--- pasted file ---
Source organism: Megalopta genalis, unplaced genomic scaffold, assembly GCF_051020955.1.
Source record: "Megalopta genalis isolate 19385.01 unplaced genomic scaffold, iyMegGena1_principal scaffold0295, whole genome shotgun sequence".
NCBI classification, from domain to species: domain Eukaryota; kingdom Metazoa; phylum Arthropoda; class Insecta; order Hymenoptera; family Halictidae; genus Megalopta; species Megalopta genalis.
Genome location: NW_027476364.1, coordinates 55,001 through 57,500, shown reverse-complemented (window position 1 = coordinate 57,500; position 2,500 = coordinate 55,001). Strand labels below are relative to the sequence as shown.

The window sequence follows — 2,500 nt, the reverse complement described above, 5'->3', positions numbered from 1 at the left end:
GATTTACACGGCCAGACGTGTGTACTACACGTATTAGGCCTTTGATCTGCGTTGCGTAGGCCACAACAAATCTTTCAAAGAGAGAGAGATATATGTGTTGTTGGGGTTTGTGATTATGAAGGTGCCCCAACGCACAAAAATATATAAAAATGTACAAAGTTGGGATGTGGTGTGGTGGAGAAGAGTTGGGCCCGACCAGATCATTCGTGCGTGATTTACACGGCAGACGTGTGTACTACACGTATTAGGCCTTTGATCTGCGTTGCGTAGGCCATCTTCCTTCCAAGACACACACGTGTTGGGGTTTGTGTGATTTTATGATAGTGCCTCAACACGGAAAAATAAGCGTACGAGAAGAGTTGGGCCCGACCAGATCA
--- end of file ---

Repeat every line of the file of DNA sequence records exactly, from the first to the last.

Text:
Source organism: Megalopta genalis, unplaced genomic scaffold, assembly GCF_051020955.1.
Source record: "Megalopta genalis isolate 19385.01 unplaced genomic scaffold, iyMegGena1_principal scaffold0295, whole genome shotgun sequence".
NCBI classification, from domain to species: domain Eukaryota; kingdom Metazoa; phylum Arthropoda; class Insecta; order Hymenoptera; family Halictidae; genus Megalopta; species Megalopta genalis.
Genome location: NW_027476364.1, coordinates 55,001 through 57,500, shown reverse-complemented (window position 1 = coordinate 57,500; position 2,500 = coordinate 55,001). Strand labels below are relative to the sequence as shown.

The window sequence follows — 2,500 nt, the reverse complement described above, 5'->3', positions numbered from 1 at the left end:
GATTTACACGGCCAGACGTGTGTACTACACGTATTAGGCCTTTGATCTGCGTTGCGTAGGCCACAACAAATCTTTCAAAGAGAGAGAGATATATGTGTTGTTGGGGTTTGTGATTATGAAGGTGCCCCAACGCACAAAAATATATAAAAATGTACAAAGTTGGGATGTGGTGTGGTGGAGAAGAGTTGGGCCCGACCAGATCATTCGTGCGTGATTTACACGGCAGACGTGTGTACTACACGTATTAGGCCTTTGATCTGCGTTGCGTAGGCCATCTTCCTTCCAAGACACACACGTGTTGGGGTTTGTGTGATTTTATGATAGTGCCTCAACACGGAAAAATAAGCGTACGAGAAGAGTTGGGCCCGACCAGATCA